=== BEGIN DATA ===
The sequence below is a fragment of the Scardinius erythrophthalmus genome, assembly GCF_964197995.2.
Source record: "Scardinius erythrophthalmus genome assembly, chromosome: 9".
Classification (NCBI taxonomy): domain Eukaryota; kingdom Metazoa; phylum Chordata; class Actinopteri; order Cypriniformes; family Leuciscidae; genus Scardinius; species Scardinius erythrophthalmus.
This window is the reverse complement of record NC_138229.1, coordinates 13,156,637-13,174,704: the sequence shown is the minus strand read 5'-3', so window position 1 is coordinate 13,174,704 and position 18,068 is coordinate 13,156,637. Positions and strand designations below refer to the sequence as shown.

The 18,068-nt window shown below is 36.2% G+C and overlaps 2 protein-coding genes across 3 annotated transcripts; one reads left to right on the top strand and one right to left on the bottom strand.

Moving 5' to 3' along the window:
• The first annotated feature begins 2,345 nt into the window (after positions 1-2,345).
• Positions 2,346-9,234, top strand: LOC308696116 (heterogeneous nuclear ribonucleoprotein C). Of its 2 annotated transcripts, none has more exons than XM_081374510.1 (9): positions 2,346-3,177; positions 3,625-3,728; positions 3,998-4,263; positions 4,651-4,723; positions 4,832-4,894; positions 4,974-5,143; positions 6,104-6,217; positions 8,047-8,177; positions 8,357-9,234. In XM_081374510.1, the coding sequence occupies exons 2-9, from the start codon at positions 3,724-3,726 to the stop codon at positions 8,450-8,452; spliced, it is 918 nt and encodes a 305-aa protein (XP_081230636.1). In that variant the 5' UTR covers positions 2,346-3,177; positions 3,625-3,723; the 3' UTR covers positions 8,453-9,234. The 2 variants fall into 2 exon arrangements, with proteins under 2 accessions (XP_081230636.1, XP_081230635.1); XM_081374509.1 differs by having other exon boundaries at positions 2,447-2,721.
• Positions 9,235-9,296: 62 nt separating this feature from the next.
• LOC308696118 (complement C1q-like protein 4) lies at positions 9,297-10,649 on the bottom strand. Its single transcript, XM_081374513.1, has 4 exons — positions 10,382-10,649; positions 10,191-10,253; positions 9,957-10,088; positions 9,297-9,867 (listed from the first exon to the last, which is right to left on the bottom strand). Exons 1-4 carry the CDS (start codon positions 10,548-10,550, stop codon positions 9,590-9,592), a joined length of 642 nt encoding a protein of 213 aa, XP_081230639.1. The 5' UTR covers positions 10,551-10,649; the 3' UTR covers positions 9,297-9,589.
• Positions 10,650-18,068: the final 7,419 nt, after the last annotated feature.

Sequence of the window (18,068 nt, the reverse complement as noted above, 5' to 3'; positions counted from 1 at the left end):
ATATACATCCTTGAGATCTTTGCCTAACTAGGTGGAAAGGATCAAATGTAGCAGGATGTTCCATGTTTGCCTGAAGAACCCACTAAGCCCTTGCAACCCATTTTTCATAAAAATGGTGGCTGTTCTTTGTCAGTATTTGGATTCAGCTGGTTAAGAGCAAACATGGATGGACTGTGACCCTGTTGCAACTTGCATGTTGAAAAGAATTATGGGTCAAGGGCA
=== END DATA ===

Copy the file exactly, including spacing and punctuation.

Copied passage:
The sequence below is a fragment of the Scardinius erythrophthalmus genome, assembly GCF_964197995.2.
Source record: "Scardinius erythrophthalmus genome assembly, chromosome: 9".
Classification (NCBI taxonomy): domain Eukaryota; kingdom Metazoa; phylum Chordata; class Actinopteri; order Cypriniformes; family Leuciscidae; genus Scardinius; species Scardinius erythrophthalmus.
This window is the reverse complement of record NC_138229.1, coordinates 13,156,637-13,174,704: the sequence shown is the minus strand read 5'-3', so window position 1 is coordinate 13,174,704 and position 18,068 is coordinate 13,156,637. Positions and strand designations below refer to the sequence as shown.

The 18,068-nt window shown below is 36.2% G+C and overlaps 2 protein-coding genes across 3 annotated transcripts; one reads left to right on the top strand and one right to left on the bottom strand.

Moving 5' to 3' along the window:
• The first annotated feature begins 2,345 nt into the window (after positions 1-2,345).
• Positions 2,346-9,234, top strand: LOC308696116 (heterogeneous nuclear ribonucleoprotein C). Of its 2 annotated transcripts, none has more exons than XM_081374510.1 (9): positions 2,346-3,177; positions 3,625-3,728; positions 3,998-4,263; positions 4,651-4,723; positions 4,832-4,894; positions 4,974-5,143; positions 6,104-6,217; positions 8,047-8,177; positions 8,357-9,234. In XM_081374510.1, the coding sequence occupies exons 2-9, from the start codon at positions 3,724-3,726 to the stop codon at positions 8,450-8,452; spliced, it is 918 nt and encodes a 305-aa protein (XP_081230636.1). In that variant the 5' UTR covers positions 2,346-3,177; positions 3,625-3,723; the 3' UTR covers positions 8,453-9,234. The 2 variants fall into 2 exon arrangements, with proteins under 2 accessions (XP_081230636.1, XP_081230635.1); XM_081374509.1 differs by having other exon boundaries at positions 2,447-2,721.
• Positions 9,235-9,296: 62 nt separating this feature from the next.
• LOC308696118 (complement C1q-like protein 4) lies at positions 9,297-10,649 on the bottom strand. Its single transcript, XM_081374513.1, has 4 exons — positions 10,382-10,649; positions 10,191-10,253; positions 9,957-10,088; positions 9,297-9,867 (listed from the first exon to the last, which is right to left on the bottom strand). Exons 1-4 carry the CDS (start codon positions 10,548-10,550, stop codon positions 9,590-9,592), a joined length of 642 nt encoding a protein of 213 aa, XP_081230639.1. The 5' UTR covers positions 10,551-10,649; the 3' UTR covers positions 9,297-9,589.
• Positions 10,650-18,068: the final 7,419 nt, after the last annotated feature.

Sequence of the window (18,068 nt, the reverse complement as noted above, 5' to 3'; positions counted from 1 at the left end):
ATATACATCCTTGAGATCTTTGCCTAACTAGGTGGAAAGGATCAAATGTAGCAGGATGTTCCATGTTTGCCTGAAGAACCCACTAAGCCCTTGCAACCCATTTTTCATAAAAATGGTGGCTGTTCTTTGTCAGTATTTGGATTCAGCTGGTTAAGAGCAAACATGGATGGACTGTGACCCTGTTGCAACTTGCATGTTGAAAAGAATTATGGGTCAAGGGCA